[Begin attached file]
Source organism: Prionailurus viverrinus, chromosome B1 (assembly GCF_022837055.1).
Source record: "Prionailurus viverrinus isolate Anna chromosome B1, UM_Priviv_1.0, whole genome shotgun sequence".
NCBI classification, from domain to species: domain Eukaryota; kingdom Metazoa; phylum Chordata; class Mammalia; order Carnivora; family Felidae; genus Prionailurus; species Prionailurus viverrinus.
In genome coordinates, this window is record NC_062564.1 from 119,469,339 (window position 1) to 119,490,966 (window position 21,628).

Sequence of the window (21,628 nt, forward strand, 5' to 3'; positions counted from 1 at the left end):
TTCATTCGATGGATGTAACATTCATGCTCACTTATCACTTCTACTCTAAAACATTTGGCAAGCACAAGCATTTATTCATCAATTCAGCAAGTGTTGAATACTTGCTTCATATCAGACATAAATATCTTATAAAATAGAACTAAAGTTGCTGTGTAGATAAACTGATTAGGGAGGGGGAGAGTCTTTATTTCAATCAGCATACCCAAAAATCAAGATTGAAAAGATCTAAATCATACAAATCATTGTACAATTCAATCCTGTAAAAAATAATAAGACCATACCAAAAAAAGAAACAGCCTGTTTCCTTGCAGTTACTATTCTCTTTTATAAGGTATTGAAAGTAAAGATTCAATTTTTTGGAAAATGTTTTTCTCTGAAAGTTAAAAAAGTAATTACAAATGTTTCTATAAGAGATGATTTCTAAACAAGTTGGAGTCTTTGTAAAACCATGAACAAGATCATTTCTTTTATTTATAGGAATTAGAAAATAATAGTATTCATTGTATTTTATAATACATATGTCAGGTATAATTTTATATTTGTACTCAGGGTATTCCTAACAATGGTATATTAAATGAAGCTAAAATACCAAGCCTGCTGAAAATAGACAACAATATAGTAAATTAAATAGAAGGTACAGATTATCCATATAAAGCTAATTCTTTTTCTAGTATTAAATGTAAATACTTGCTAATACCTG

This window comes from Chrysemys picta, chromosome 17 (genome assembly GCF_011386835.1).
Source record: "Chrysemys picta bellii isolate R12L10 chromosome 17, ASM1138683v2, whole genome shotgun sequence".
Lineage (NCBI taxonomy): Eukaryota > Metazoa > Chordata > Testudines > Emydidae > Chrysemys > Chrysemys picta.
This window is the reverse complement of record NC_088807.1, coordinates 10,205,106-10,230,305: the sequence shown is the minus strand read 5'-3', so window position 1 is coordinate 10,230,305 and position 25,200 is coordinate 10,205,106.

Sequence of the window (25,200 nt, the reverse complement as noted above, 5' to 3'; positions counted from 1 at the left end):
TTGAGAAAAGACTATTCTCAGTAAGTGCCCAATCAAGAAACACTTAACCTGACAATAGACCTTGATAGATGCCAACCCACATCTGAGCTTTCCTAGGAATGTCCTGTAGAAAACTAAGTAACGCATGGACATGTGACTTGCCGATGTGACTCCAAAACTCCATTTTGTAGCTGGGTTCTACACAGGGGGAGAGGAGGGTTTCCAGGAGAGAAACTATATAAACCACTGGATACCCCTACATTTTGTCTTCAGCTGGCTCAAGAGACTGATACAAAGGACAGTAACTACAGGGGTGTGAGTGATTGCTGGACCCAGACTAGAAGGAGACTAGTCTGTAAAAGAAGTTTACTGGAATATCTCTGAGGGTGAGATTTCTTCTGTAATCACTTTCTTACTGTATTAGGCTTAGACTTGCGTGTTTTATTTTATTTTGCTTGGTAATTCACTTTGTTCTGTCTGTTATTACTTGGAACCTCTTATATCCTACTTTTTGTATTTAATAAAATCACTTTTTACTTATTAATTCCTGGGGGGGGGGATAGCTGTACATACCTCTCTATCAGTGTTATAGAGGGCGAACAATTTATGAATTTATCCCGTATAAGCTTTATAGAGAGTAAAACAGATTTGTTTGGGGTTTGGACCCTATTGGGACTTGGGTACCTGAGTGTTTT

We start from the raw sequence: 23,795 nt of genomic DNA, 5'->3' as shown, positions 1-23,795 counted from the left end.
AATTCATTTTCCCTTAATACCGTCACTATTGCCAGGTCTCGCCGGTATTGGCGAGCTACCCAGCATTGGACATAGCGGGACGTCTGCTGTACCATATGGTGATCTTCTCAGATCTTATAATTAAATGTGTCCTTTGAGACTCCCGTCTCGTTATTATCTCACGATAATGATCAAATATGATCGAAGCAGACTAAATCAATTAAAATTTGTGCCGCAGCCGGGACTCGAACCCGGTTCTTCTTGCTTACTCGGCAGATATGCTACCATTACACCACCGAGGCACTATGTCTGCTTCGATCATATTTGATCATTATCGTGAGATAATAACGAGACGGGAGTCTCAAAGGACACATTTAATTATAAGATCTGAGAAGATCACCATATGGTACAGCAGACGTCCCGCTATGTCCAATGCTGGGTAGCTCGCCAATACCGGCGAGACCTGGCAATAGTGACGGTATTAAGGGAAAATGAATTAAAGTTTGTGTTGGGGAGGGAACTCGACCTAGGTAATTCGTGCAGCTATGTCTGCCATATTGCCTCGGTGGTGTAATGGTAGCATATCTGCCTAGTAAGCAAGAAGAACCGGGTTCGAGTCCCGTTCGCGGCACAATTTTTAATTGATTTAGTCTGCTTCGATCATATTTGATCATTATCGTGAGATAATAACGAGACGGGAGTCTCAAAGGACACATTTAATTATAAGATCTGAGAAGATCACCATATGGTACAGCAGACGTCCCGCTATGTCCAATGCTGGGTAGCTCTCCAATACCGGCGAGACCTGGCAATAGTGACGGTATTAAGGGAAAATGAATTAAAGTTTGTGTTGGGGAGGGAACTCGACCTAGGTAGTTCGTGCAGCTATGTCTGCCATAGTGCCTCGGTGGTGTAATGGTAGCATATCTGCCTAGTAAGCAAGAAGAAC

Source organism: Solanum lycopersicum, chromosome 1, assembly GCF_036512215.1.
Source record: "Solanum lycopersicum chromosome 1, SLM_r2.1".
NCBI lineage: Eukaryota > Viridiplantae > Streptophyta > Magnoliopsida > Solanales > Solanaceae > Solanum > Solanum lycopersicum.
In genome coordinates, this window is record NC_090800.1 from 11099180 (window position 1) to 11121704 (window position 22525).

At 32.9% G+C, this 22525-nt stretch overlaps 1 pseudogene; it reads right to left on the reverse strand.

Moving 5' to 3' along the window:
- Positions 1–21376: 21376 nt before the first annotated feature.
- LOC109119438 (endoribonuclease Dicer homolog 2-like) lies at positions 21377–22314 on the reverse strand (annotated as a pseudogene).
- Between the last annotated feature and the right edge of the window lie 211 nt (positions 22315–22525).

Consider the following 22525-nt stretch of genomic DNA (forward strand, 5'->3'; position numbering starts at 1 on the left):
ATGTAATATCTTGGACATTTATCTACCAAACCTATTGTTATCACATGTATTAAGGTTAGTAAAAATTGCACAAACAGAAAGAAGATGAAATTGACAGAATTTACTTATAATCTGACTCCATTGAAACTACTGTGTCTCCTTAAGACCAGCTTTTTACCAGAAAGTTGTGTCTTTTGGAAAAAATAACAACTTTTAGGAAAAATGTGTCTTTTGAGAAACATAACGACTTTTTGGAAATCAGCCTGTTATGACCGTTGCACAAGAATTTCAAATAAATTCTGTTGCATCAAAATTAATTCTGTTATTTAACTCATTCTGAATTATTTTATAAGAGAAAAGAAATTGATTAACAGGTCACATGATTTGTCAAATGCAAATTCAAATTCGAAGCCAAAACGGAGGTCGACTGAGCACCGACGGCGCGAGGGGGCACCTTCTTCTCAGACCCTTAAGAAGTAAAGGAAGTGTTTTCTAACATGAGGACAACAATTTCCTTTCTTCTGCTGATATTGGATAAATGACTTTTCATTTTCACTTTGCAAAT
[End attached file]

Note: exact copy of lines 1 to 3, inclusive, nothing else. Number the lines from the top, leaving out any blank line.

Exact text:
Source organism: Prionailurus viverrinus, chromosome B1 (assembly GCF_022837055.1).
Source record: "Prionailurus viverrinus isolate Anna chromosome B1, UM_Priviv_1.0, whole genome shotgun sequence".
NCBI classification, from domain to species: domain Eukaryota; kingdom Metazoa; phylum Chordata; class Mammalia; order Carnivora; family Felidae; genus Prionailurus; species Prionailurus viverrinus.